When his initial career foundered - "After a while I overdid a good thing," he confesses, "there were too many tra-la-las, and too many do-be-dos" - he learned that the taste of having a hit record does not leave you.

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Grammy winner to close Tuesday Musical season
Hudson Hub-Times - Hudson,Ohio,USA
Ohlsson will give this year's Margaret Baxtresser Annual Piano concert with a program featuring works by Prokofiev, Rachmaninoff, Joio, and Chopin. ...
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Chopin in the Blogosphere:

Olé! Cuban Pianist Rocks the Sottile
By Lindsay Koob

Cuban virtuoso Jorge Luis Prats plays an all-Spanish (and Brazilian) program at the College of Charleston but Chopinesque comparisions still abound....,

Called by some “The Spanish Chopin,” Granados crafted quite a bit of gorgeous piano music that recalls the Polish master’s sense of musical poetry as well as his technical sophistication. All of it was amazing – but the heart of the work was El Amor y la Muerte (Love and Death) – a particularly intense number that echoes the epic grandeur of Chopin’s famous Ballades. The final El Pelele was a tour-de-force of “caliente” spirit and passionate virtuosity – and Prats brought the house down with it.

Eargasms | Charleston City Paper - http://eargasm.ccpblogs.com

Frederic Chopin's Romances

From the online "interactive magazine" Suite101, a discussion of Konstancja Gladkowska, Maria Wodzinska, and George Sand...

While a student at the Warsaw Conservatory he became smitten with a young soprano, Konstancja Gladkowska (1810-1889). In a letter to his friend Titus Woyciechowski, dated October 3,1829, he says,"O, perhaps unfortunately, I already have my ideal, whom I have served faithfully, though silently, for half a year, of whom I dream, to thoughts of whom the adagio of my concerto [No.2] belongs, and who this morning inspired the little waltz [Op.70, No.3, in D flat major ] I am sending you...."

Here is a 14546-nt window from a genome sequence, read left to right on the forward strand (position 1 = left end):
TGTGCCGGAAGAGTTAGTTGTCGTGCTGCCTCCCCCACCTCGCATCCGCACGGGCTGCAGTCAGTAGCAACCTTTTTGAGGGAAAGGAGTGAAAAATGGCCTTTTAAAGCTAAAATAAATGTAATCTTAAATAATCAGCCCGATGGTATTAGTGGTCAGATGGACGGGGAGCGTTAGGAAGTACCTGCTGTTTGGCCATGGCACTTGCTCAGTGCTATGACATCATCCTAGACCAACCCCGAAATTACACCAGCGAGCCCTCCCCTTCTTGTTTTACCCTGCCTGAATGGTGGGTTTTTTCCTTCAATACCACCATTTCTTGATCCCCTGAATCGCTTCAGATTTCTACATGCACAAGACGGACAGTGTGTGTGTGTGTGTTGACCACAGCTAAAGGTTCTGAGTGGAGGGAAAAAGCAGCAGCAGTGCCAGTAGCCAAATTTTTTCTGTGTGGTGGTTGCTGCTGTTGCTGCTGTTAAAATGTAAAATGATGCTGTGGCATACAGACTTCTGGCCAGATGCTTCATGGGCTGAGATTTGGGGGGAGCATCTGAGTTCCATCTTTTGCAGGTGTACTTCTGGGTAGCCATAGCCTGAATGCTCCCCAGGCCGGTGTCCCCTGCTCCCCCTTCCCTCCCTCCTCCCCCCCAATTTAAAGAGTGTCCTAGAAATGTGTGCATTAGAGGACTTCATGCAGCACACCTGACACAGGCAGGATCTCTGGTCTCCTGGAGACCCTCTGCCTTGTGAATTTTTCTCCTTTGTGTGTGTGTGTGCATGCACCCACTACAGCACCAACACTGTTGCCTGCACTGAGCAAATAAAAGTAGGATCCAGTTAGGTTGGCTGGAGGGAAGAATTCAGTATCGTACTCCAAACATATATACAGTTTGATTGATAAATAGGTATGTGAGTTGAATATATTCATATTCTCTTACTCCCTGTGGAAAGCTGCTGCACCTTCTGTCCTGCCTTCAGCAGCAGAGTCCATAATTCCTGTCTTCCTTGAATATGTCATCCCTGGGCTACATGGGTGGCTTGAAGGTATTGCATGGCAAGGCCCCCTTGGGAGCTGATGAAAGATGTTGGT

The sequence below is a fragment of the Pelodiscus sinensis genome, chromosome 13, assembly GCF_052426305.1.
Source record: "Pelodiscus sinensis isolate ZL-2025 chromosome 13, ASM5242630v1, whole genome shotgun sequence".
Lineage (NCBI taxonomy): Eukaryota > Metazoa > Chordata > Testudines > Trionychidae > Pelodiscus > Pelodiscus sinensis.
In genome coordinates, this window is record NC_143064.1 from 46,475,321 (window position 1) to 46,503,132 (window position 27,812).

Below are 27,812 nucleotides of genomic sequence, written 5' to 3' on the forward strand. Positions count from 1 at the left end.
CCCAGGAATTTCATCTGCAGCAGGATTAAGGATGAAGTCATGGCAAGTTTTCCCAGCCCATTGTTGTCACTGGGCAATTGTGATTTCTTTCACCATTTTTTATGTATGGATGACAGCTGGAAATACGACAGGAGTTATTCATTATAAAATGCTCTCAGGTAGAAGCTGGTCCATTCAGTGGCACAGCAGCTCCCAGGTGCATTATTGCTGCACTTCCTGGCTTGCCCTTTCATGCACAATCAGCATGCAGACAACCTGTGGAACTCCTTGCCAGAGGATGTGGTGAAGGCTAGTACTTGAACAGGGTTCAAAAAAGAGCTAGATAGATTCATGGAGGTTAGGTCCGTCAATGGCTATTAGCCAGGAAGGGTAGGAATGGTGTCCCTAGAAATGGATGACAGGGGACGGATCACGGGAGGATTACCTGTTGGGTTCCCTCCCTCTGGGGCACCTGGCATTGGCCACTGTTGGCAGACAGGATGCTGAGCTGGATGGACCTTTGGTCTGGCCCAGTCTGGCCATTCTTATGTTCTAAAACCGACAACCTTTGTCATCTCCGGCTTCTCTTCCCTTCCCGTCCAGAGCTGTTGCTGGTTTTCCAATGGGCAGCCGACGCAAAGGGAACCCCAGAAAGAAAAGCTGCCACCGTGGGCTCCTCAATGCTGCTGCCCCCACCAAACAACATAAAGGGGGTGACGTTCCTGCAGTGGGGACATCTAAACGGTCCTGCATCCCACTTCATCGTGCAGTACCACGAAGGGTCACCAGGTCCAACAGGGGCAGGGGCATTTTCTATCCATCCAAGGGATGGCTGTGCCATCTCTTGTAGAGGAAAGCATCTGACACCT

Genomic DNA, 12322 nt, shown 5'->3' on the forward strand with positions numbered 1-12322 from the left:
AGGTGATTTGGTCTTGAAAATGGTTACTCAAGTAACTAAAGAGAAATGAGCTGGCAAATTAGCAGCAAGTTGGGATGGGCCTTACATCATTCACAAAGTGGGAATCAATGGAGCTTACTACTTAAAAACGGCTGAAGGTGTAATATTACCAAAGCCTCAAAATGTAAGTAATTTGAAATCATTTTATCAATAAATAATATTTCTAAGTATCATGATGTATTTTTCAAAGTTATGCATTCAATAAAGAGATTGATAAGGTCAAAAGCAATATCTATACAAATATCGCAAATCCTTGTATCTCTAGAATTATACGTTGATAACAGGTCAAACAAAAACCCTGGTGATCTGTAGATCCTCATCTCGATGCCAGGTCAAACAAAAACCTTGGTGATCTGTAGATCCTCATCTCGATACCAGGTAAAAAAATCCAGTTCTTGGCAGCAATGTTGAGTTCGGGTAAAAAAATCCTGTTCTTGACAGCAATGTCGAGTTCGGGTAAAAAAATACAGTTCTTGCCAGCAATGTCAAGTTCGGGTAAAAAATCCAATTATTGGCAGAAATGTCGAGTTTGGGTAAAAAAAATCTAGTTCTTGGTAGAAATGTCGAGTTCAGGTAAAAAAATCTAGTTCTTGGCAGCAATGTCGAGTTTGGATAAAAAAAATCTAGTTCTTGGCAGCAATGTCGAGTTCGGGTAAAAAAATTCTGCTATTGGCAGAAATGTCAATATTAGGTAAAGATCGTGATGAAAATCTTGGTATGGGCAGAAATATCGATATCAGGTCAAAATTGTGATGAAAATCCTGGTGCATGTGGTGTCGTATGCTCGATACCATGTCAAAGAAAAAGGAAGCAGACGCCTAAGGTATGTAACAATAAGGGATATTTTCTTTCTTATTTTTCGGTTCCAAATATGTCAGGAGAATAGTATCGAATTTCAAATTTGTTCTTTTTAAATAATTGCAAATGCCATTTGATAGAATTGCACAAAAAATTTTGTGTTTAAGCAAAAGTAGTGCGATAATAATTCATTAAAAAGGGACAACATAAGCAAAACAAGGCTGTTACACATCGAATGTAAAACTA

Suite101: Classical Music Articles - http://ClassicalMusic.suite101.com/

Sunday, April 20, 2008

The Chopin Currency - April 20, 2008

Chopin News, Reviews, and Previews:

'My Young Years': Rubinstein's Enchanting Prelude
Washington Post - United States

Book critic and columnist Jonathan Yardley's "Second Readings" series shines the spotlight on a long out-of-print autobiography by the Polish piano master...

It was written in English, one of several languages in which Rubinstein was fluent, and it is written remarkably well, with scarcely a trace of the diction of his native Polish or the other languages (Russian, German, French) he spoke during his youth. I first read it about 30 years ago -- my copy is the third printing of the 1973 paperback -- when I was in the midst of a Rubinstein binge, gobbling up his recordings of Chopin, his fellow Pole, one after the other. I make no claim to particular knowledge of classical music, but I was drawn then (as I am now) to the lyricism and abundant feeling of Rubinstein's Chopin, and I simply wanted to know more about the man who made the music. I was enchanted by the book then, and I remain enchanted by it today. [...]

He writes:

"Two major Beethoven sonatas, short pieces by Brahms and Schumann, and the great B minor Sonata of Chopin were added to it in less than two weeks. As before, and as would prove true for many years after, the processes of my means of approach to the music at hand were made up of a peculiar combination: a clear conception of the structure of a composition and complete empathy with the composer's intentions were always within my reach, but because of my lazy habits, I would neglect to pay attention to detail and to a finished and articulate performance of difficult passages that I hated to practice. I used to put the whole weight on the inner message of the music."

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Pianists Garrick Ohlsson and Craig Sheppard perform this week
Seattle Times - United States